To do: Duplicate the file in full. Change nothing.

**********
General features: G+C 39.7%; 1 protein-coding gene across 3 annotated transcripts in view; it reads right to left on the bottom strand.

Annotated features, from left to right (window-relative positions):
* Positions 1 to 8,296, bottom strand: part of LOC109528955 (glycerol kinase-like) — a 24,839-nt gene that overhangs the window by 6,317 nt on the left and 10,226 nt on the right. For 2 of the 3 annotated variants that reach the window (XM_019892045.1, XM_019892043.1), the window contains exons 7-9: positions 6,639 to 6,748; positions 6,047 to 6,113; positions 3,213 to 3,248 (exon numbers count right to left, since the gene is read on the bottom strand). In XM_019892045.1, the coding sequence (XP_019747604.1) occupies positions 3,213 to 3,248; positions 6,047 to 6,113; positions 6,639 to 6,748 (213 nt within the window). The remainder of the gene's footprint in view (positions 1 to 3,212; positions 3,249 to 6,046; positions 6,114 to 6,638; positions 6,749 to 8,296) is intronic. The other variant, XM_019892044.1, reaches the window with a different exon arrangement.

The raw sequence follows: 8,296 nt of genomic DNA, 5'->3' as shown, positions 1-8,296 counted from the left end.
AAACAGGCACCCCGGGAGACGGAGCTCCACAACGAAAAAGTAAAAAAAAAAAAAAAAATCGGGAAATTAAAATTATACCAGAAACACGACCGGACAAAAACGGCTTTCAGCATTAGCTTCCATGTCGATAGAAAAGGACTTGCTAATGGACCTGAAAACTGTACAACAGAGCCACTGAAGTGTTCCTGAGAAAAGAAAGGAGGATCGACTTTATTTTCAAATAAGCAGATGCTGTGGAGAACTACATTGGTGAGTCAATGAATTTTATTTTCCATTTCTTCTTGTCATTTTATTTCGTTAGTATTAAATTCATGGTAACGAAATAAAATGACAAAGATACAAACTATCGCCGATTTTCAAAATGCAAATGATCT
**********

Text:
General features: G+C 39.7%; 1 protein-coding gene across 3 annotated transcripts in view; it reads right to left on the bottom strand.

Annotated features, from left to right (window-relative positions):
* Positions 1 to 8,296, bottom strand: part of LOC109528955 (glycerol kinase-like) — a 24,839-nt gene that overhangs the window by 6,317 nt on the left and 10,226 nt on the right. For 2 of the 3 annotated variants that reach the window (XM_019892045.1, XM_019892043.1), the window contains exons 7-9: positions 6,639 to 6,748; positions 6,047 to 6,113; positions 3,213 to 3,248 (exon numbers count right to left, since the gene is read on the bottom strand). In XM_019892045.1, the coding sequence (XP_019747604.1) occupies positions 3,213 to 3,248; positions 6,047 to 6,113; positions 6,639 to 6,748 (213 nt within the window). The remainder of the gene's footprint in view (positions 1 to 3,212; positions 3,249 to 6,046; positions 6,114 to 6,638; positions 6,749 to 8,296) is intronic. The other variant, XM_019892044.1, reaches the window with a different exon arrangement.

The raw sequence follows: 8,296 nt of genomic DNA, 5'->3' as shown, positions 1-8,296 counted from the left end.
AAACAGGCACCCCGGGAGACGGAGCTCCACAACGAAAAAGTAAAAAAAAAAAAAAAAATCGGGAAATTAAAATTATACCAGAAACACGACCGGACAAAAACGGCTTTCAGCATTAGCTTCCATGTCGATAGAAAAGGACTTGCTAATGGACCTGAAAACTGTACAACAGAGCCACTGAAGTGTTCCTGAGAAAAGAAAGGAGGATCGACTTTATTTTCAAATAAGCAGATGCTGTGGAGAACTACATTGGTGAGTCAATGAATTTTATTTTCCATTTCTTCTTGTCATTTTATTTCGTTAGTATTAAATTCATGGTAACGAAATAAAATGACAAAGATACAAACTATCGCCGATTTTCAAAATGCAAATGATCT